Consultation on the standards we use to maintain your home: Proposed change from Decent Homes+ Standard to Decent Homes Standard
The government has a definition on what a decent home is. It is called the Decent Homes Standard. As a social landlord, this government guidance applies to us and the homes we provide to you. There’s more information about the Decent Homes Standard on the government website.
We would like to move from Decent Homes Standard Plus to Decent Homes Standard. This is so we can do the things that you told us were important in your homes and your neighbourhoods, such as fences, paths, entrance lobbies and stairways to our flats.
We want to plan more of our repairs to our current homes, including improving our neighbourhoods and communal areas, as well reducing any backlog of works. (You can find out more about what that means in the enclosed FAQs).
In turn, we will be able to reduce future waiting times, communicate to you more clearly on when to expect works to be completed on your home, and focus on the key areas that you told us about when you helped us to produce our 2022-2027 Corporate Strategy, Building Better Communities Together.
Social Housing and Affordable Housing rent cap
The government sets the rent for your home and from April 2023, this was due to rise in line with the consumer price index (CPI) rate plus 1 per cent. CPI is the instrument used by the government to measure inflation. With inflation reaching 10.1 per cent in September, your rent increase next year would have been 11.1 per cent if the government had stuck to this formula.
Following consultation during the summer 2022, the government announced in November 2022 that social and affordable housing rents will be capped at 7% for 2023 in response to the cost-of-living crisis.
While this is good news for customers, the “rent cap” means that LHP needs to adjust our plans so that we can continue to invest in your homes and neighbourhoods.
We recognise that this is a really difficult time for you in balancing your household budget and we know that this increase will still not be easy for you given the cost-of-living and high energy costs.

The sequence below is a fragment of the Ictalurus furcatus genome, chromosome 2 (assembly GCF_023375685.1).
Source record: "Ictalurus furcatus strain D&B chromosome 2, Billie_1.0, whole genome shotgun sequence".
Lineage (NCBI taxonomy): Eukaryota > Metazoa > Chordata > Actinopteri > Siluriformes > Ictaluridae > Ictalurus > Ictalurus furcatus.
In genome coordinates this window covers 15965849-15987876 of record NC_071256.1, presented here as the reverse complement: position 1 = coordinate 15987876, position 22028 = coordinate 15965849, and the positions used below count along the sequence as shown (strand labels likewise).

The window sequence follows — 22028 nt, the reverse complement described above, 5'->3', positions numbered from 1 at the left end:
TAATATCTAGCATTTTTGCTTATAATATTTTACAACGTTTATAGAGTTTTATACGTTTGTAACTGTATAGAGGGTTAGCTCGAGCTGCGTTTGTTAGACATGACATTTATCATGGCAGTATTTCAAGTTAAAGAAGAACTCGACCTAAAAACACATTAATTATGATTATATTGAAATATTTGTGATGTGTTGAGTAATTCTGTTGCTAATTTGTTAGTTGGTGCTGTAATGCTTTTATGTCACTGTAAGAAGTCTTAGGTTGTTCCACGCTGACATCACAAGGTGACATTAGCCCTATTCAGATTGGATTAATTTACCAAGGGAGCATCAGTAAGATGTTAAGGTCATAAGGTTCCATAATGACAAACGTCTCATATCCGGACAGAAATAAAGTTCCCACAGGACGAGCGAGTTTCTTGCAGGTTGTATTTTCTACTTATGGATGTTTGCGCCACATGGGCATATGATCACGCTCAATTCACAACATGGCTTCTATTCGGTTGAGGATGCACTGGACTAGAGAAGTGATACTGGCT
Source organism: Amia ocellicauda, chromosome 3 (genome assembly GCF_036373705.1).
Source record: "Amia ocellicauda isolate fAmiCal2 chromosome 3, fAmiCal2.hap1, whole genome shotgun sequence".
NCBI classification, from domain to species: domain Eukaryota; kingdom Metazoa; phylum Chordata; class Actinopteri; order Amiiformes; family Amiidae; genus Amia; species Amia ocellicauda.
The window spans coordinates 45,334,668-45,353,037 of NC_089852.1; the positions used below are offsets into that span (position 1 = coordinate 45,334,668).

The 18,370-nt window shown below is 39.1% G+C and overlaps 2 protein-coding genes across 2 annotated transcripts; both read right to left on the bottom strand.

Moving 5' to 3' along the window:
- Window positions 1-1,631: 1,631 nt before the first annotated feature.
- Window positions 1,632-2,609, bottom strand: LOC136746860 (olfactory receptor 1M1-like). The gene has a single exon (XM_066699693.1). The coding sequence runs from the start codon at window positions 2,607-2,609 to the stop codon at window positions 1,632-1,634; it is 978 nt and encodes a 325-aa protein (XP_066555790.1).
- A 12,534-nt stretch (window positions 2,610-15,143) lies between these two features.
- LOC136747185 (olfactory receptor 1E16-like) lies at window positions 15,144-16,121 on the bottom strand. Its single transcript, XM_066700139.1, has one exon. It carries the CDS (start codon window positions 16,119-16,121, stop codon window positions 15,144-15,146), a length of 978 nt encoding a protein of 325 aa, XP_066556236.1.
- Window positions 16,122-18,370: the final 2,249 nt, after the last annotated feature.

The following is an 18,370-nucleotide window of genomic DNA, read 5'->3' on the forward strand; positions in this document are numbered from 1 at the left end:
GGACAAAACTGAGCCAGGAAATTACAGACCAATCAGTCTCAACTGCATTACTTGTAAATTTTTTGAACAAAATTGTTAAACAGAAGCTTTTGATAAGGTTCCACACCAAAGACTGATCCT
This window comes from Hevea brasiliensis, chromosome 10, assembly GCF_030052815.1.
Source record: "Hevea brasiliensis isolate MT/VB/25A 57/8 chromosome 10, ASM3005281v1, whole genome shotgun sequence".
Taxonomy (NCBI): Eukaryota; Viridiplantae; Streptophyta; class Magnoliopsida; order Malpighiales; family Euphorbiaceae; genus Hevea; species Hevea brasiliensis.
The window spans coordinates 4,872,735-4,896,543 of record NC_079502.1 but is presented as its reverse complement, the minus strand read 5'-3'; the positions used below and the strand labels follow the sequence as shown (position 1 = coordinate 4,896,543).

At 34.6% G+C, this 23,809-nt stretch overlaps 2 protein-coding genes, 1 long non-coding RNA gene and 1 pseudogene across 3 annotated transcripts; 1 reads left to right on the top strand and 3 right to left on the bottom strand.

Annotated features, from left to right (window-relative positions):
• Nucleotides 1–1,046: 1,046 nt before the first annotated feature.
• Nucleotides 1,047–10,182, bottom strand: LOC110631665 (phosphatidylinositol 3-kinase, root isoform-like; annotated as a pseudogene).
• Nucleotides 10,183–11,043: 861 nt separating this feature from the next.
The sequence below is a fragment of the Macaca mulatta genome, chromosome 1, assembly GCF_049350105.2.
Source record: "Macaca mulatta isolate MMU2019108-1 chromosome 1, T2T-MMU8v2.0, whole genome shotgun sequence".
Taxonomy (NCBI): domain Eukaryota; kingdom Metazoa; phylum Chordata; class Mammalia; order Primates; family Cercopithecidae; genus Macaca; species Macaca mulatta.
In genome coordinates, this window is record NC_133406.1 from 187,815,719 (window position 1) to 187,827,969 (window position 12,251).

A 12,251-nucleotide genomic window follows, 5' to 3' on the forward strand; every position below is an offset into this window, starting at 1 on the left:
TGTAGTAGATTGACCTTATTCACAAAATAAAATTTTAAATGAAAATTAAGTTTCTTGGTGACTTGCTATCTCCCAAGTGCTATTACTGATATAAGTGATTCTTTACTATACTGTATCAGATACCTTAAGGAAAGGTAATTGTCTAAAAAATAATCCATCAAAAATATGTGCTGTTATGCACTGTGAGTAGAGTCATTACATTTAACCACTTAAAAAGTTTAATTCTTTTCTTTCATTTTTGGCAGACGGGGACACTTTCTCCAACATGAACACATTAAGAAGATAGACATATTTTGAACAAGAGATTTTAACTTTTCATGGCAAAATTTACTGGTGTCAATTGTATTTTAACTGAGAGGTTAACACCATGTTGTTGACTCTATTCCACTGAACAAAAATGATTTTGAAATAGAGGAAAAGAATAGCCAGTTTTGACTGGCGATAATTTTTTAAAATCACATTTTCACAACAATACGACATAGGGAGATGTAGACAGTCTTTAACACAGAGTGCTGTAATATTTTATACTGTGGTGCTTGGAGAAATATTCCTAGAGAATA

However, without sufficient income from rents, as your landlord we would not be able to maintain your homes and provide you with services that you have the right to expect from us.
We’re an organisation that is committed to ‘Listen, Act and Learn’, one of our core values. That’s why your feedback is so important to us. Have a thorough read of our Decent Homes Standard proposal below or read about the proposals on this page, and then let us know whether they work for you. Is this what you asked for? If there are any changes you would like us to make or you would like us to consult with you in a different manner, then please just let us know.
After you’ve had a look at our proposals fill in our online form to let us know your thoughts. The form will be open until 5pm on Monday 13 February.
Decent Homes Standard Proposal brochure
OK, so what's the difference between Decent Homes+ and Decent Homes Standards
The differences between the two standards are best explained in the below table:
|Decent Homes+ Standard||Decent Homes Standard||Proposed Change|
|Windows & Doors||30 years||40 years for houses; 30 years for flats||10-year increase for houses; no change for flats|
|Central Heating Illustrations||15 years||15 years||No change|
|Bathroom / Wet room Installations||25 years||40 years||15-year increase|
|Kitchen Installations||20 years||30 years||10-year increase|